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More than 3.2 million adults in the United States live in nursing homes and other long-term care facilities. Up to 40% of all adults will go to a nursing home at some point in their lives and as the population of the country ages, the number of nursing home residents is expected to increase.

More than 3.2 million adults in the United States live in nursing homes and other long-term care facilities. Up to 40% of all adults will go to a nursing home at some point in their lives and as the population of the country ages, the number of nursing home residents is expected to increase.

Although many of these nursing home residents receive good care, there are many that may be victims of abuse. Up to 1 out of every 6 nursing home residents may suffer abuse and neglect each year.

Common Nursing Home Abuse FAQs

There are many questions about nursing home abuse that people do not have the answers to. Here is a look at some FAQs to help you take legal action against a nursing home for abusing or neglecting you or a family member.

Q1: If a nursing home resident does not have a contract with the home, can they still sue the nursing home for improper care?

Ans: Yes, residents of a nursing home, or their survivors, who suffer injury or harm due to improper care may recover damages by taking various legal theories against the nursing home, even without a contract.

There may be a cause of action for a resident that comes from negligent employee hiring and retention, negligence in personal care and supervision, negligence in maintenance of the premises, or negligence in the selection and maintenance of equipment. Additionally, a nursing home resident who has suffered abuse can pursue damages for assault and battery.

Q2: What are the rights that nursing home residents have?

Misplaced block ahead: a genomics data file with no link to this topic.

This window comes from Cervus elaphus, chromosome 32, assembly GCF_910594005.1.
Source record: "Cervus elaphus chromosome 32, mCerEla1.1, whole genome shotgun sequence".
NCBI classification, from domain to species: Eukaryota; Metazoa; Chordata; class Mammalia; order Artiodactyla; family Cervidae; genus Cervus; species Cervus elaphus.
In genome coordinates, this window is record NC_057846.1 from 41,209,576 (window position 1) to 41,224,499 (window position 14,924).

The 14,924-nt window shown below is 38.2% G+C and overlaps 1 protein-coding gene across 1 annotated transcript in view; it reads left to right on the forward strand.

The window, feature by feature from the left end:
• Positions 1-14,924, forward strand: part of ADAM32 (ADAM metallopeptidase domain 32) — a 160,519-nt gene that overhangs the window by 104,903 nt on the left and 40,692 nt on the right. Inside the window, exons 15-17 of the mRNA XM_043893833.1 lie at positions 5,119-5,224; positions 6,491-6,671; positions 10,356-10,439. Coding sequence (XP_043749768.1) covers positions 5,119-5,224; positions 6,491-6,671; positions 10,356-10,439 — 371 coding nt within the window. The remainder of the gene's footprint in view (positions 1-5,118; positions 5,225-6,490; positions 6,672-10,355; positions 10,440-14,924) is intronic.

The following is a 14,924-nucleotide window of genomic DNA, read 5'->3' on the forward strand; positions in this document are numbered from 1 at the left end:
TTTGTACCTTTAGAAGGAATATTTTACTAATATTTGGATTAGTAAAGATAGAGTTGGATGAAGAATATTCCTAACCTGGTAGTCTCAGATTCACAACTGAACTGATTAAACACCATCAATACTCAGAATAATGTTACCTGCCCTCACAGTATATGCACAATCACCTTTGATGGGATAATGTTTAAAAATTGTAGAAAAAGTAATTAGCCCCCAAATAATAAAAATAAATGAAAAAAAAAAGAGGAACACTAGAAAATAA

Ans: If a nursing home resident participates in the Medicare program, under statute, they have the right to be from physical, mental, sexual, and verbal abuse, as well as any chemical or physical restraint imposed for purposes of convenience or discipline rather than for the purpose of treating a medical condition.

Restraints may only be used upon a physician’s written order, with specifications on the circumstances and duration that the restraints should be used, but only to insure the resident and other residents’ safety. If a federal statute does not regulate a nursing home, there are state laws, varying from state to state, that protect the residents.

Q3: What qualifies as “neglect” in a nursing home?

Ans: In most states, neglect of an elderly person is defined as the failure to provide them with services that are essential to health and safety, such as shelter, food, clothing, medical care, and supervision. Whether such failures are caused by carelessness, or are intentional, will often determine if a case against a nursing home is framed as a case of abuse or neglect.

If you or a loved one has suffered harm or injury due to nursing home abuse, you should immediately seek the help of one of the many qualified medical malpractice attorneys at RMFW Law at 212-344-1000. You can discuss the merits of your case and find out if you have a viable case against the nursing home during this free consultation.

The first meeting is free. You pay us nothing up front at all even if we take the case. At RMFW Law we only take a percentage of the final settlement. We have a winning formula and the only people who do not like it are the people on the other side of the table. Call RMFW Law today!